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Petri Dish

Drug delivery & wound dressing

The limited biocompatibility of drug often reduces its therapeutic efficacy, drug delivery system can be an effective solution for this issue.

Research publication highlights

Smoking-related poisoning treatment

Poisoning therapy

Nephropathy in tobacco smoker is postulated to be caused by nicotine (Nic) and catalyzed by various heavy metals (M(II) = Ni(II), Pb(II), and Cd(II)) contained in commercial cigarettes. Once absorbed through the lungs, these compounds will eventually be ended in the kidney, and thus, trigger various diseases. Metal chelation therapy is known as one of the efficient treatments to reduce the level of toxic metal in intoxicated patients. Here the interaction tendency of Nic and heavy metals to form complexes was investigated at a physiological condition. The result suggests the possible usage of antioxidants for the simultaneous removal of Nic and heavy metals via the metal chelation principle.

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Check out the article at Journal of Molecular Liquids 312 (2020) 113428

Conversion of cellulose into wound dressing

Advanced materials

Bacterial contamination on external wounds is known to be a factor that prevents wound healing and triggers tissue damage. Hydrogel-dressings with antibacterial activity is a useful medical device to avoid this contamination, wherein the antibacterial activity can be provided via incorporation of silver nanoparticles (AgNPs). Contrary to the conventional two-step preparation of an AgNPs-loaded hydrogel (AgNPs@hydrogel), this work aims to establish a new and facile synthesis method employing the adsorption principle. The outcome of this work indicates that the addition of rarasaponin not only can increase the loading of AgNPs on cellulose carbamate hydrogel (CCH) but also significantly enhance the antibacterial activity of the resulted hydrogel-dressing. Furthermore, the cytotoxic test shows that the hydrogel-dressings have good biocompatibility toward skin fibroblast cells.

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Check out the article at Materials Science and Engineering:C 118 (2021) 111542

Biocompatible & biodegradable drug carrier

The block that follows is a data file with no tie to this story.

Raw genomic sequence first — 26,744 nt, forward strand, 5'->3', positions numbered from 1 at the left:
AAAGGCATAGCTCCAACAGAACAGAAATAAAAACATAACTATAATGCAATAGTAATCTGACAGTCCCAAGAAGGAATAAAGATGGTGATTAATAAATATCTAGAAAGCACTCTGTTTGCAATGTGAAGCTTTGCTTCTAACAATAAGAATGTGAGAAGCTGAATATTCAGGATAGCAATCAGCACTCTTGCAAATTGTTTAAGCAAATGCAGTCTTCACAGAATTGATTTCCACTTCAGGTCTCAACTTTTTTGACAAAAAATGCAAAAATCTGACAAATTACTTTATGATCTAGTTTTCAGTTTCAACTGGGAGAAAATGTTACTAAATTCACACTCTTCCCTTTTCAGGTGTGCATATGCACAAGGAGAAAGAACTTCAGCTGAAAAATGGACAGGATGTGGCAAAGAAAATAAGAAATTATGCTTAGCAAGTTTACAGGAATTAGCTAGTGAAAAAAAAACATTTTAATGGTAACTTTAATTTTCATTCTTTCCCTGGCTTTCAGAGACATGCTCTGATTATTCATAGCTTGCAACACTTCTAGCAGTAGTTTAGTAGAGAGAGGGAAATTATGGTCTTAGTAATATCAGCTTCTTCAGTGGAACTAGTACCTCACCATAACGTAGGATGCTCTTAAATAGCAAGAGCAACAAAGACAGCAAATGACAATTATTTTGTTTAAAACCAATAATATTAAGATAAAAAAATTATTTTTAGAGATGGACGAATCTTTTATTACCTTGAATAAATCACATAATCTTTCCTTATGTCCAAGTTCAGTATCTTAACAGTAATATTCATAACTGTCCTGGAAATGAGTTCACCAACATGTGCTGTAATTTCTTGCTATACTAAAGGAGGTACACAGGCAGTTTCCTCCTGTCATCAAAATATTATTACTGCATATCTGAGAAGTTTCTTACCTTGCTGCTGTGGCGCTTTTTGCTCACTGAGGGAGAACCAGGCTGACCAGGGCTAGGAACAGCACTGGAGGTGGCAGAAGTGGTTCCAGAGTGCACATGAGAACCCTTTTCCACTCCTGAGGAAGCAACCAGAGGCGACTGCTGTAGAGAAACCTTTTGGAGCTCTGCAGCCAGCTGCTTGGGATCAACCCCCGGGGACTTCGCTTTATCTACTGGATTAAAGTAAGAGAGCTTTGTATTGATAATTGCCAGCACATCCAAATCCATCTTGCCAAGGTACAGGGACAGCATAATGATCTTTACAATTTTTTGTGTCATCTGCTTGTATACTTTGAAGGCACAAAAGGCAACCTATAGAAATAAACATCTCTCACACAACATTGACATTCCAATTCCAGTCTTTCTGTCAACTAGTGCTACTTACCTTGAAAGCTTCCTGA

Biodegradable product technology

Tuberculosis (TB) is a disease caused by the M. tuberculosis bacteria infection and is listed as one of the deadliest diseases to date. Despite the development of antituberculosis drugs, the need for long-term drug consumption and low patient commitment are obstacles to the success of TB treatment. A continuous drug delivery system that has a long-term effect is needed to reduce routine drug consumption intervals, suppress infection, and prevent the emergence of drug-resistant strains of M. tuberculosis. For this reason, biomolecule metal-organic framework (BioMOF) with good biocompatibility, nontoxicity, bioactivity, and high stability are becoming potential drug carriers. This study used a bioactive protocatechuic acid (PCA) as organic linker to prepare copper-based BioMOF Cu-PCA under base-modulated conditions. 

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Check out the article at Biomaterials Advances 146 (2023) 213269

Other related publications ...

Hydrothermal Synthesize of HF-Free MIL-100(Fe) for Isoniazid-Drug Delivery

Scientific Reports 9 (2019) 16907

Aqueous sorption of tetracycline using rarasaponin-modified nanocrystalline cellulose

Journal of Molecular Liquids 301 (2020) 112433

Protocatechuic acid-metal-nicotine complexation study for chelation of smoking-related poisoning

Journal of Molecular Liquids 312 (2020) 113428

An iron–carboxylate-based metal–organic framework for Furosemide loading and release

Journal of Materials Science 55 (2020) 13785-13798

Fabrication of cellulose carbamate hydrogel-dressing with rarasaponin surfactant for enhancing adsorption of silver nanoparticles and antibacterial activity

Materials Science and Engineering:C 118 (2021) 111542

Cold Plasma-Based Fabrication and Characterization of Active Films Containing Different Types of Myristica fragrans Essential Oil Emulsion

Polymers 14 (2022) 1618

Biocompatible and biodegradable copper-protocatechuic metal-organic frameworks as rifampicin carrier

Biomaterials Advances 146 (2023) 213269

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